Looking for Alternatives

Joven Club, the computer of the family.

By Lien Estada

HAVANA TIMES – I don’t have a computer at the moment, so I decided to rely on the Joven Computer Club, which are state-run computer labs available for public use. I need to review and organize my information and get some work done.

First, I went to the one in my community on 8th Street in Holguín. They told me they didn’t have any machines and advised me to go to the central location. I thanked them and went to one that is closer to me than the central, on Victoria Street. They told me they had machines, but all of them were broken. Service was impossible.

I then had to go to the central location on Maceo Street. I found a line outside and took my place. However, I noticed that people in line were talking a lot about documents, so I decided to go in and ask. It turned out they were not offering computer services. They explained that at that time, they were functioning as a civil registry. For the past month and a half, the people responsible for the programming work in Havana, where all the machines belonging to the Joven Clubs in the country are connected, had left Cuba. It wasn’t just a problem in Holguín; it was a national issue. I had assumed that since the schedule was still posted on the door, there were no issues accessing the services. But I was wrong. Once again, I was wrong and had to learn to ask first before assuming. I thanked them and left.

Frankly, it’s not just the Joven Computer Club that is dealing with this problem. Many services are not being provided because they lack workers. The exodus is massive and has a huge impact, although the government media tries to make it invisible. It’s possible for the water collector to come and charge you hundreds of pesos in one day because they haven’t collected for months, precisely for the same reason: there were no workers to do this job.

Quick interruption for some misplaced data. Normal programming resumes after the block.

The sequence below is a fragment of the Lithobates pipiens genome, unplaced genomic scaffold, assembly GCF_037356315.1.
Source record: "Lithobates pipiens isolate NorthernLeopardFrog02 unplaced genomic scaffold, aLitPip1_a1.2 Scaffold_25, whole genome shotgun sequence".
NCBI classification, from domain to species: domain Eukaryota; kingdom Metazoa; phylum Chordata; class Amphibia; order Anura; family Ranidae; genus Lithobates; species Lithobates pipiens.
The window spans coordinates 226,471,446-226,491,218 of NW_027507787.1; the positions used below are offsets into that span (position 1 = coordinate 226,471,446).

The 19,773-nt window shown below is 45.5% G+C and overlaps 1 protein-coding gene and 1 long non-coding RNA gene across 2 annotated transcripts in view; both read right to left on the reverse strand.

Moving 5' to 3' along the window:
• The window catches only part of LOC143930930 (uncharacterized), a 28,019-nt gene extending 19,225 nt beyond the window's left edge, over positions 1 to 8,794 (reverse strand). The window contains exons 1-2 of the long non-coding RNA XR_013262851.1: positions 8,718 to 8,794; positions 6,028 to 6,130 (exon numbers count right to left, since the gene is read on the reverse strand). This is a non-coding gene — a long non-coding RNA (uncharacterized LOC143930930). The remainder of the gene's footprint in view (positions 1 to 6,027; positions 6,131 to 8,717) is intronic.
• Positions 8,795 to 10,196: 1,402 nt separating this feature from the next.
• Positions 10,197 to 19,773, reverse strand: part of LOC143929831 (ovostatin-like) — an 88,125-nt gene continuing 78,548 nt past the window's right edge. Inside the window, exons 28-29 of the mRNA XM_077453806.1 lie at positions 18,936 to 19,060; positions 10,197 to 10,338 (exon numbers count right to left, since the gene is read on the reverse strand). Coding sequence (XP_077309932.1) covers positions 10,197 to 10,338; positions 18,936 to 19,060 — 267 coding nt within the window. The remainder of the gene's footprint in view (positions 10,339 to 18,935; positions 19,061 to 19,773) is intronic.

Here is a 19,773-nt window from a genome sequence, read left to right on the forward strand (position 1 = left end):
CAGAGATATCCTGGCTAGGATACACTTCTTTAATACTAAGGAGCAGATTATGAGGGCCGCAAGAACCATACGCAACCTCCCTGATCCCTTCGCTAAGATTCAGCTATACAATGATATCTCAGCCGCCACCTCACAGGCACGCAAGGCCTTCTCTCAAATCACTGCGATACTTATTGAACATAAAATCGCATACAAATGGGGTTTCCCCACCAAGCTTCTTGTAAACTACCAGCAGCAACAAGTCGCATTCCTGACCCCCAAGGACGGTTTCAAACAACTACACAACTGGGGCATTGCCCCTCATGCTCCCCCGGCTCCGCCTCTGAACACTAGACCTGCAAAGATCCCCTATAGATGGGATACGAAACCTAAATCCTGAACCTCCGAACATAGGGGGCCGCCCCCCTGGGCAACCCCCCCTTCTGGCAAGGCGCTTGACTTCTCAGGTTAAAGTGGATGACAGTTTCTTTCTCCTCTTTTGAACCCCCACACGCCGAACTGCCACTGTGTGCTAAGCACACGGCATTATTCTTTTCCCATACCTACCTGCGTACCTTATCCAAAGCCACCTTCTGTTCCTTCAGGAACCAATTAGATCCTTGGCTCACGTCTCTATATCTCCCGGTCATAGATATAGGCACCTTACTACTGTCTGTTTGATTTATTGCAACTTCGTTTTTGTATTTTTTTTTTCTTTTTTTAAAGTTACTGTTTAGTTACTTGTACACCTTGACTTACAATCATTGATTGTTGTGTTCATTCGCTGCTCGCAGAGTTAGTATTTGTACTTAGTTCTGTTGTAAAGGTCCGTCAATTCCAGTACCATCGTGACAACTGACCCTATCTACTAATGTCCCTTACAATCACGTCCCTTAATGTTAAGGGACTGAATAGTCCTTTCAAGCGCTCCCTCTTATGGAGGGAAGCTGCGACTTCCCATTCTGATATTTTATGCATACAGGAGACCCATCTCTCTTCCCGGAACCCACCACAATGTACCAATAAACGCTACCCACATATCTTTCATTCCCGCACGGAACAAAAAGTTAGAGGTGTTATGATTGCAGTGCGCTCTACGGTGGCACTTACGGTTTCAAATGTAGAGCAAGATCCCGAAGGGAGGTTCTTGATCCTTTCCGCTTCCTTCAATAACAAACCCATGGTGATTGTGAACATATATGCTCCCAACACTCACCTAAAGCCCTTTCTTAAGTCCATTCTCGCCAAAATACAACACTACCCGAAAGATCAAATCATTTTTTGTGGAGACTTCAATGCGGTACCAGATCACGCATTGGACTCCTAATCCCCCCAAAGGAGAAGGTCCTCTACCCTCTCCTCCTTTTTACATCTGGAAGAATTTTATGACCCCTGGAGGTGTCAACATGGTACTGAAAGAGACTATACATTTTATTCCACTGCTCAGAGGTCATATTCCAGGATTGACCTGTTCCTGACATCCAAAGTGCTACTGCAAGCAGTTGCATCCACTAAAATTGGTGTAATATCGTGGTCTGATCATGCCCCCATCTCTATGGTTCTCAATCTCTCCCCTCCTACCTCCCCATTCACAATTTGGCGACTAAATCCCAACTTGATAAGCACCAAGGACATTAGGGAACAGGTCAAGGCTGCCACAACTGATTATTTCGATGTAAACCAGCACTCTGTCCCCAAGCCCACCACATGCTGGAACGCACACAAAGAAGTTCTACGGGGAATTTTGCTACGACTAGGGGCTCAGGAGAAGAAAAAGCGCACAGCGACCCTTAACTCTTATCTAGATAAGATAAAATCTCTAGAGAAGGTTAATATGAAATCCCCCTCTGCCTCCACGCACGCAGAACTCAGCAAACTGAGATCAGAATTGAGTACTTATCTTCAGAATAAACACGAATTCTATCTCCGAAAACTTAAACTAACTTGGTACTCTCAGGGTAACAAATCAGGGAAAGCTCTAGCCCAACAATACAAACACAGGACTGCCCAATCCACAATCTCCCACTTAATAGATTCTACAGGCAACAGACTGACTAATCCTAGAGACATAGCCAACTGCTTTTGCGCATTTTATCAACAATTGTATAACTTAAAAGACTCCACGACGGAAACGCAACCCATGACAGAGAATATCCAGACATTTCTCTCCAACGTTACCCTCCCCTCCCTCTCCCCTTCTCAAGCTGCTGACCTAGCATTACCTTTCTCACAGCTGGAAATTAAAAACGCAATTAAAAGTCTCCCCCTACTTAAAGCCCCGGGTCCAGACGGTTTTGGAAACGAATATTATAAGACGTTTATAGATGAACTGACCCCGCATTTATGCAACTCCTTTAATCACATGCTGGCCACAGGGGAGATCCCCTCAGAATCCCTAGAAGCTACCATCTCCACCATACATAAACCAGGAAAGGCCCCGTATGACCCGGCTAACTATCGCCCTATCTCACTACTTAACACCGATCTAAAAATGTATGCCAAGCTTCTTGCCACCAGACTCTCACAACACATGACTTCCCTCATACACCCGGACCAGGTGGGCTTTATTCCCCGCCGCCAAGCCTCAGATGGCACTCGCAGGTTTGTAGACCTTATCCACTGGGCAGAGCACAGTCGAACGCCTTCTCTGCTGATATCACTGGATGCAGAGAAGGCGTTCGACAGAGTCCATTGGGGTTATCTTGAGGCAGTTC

If you go to a printing shop to order your cards that you previously got without much hassle, you now find that the person who used to serve you is already in the United States and that service is no longer offered for several reasons.

This is what we call a crisis. If you run into a friend on the street, in a park, or at any corner and you haven’t seen them for a while, the comment is almost always the same: “I thought you had already left the country.” As if staying here were inconceivable. And indeed, it is for millions. Although the president declares in front of TV cameras that we are all very optimistic and hopeful, the prevailing idea is quite different: “whoever can leave should do so,” and that is what is happening.

In such a country, you experience overwhelming uncertainty, and of course, as always happens in these cases, figuring out what to do with the present is not an easy task. I returned home. I’m sure some friend will lend me their laptop for a while, and I will be able to do what I need. I’m sure of it.

Read more from the diary of Lien Estrada here.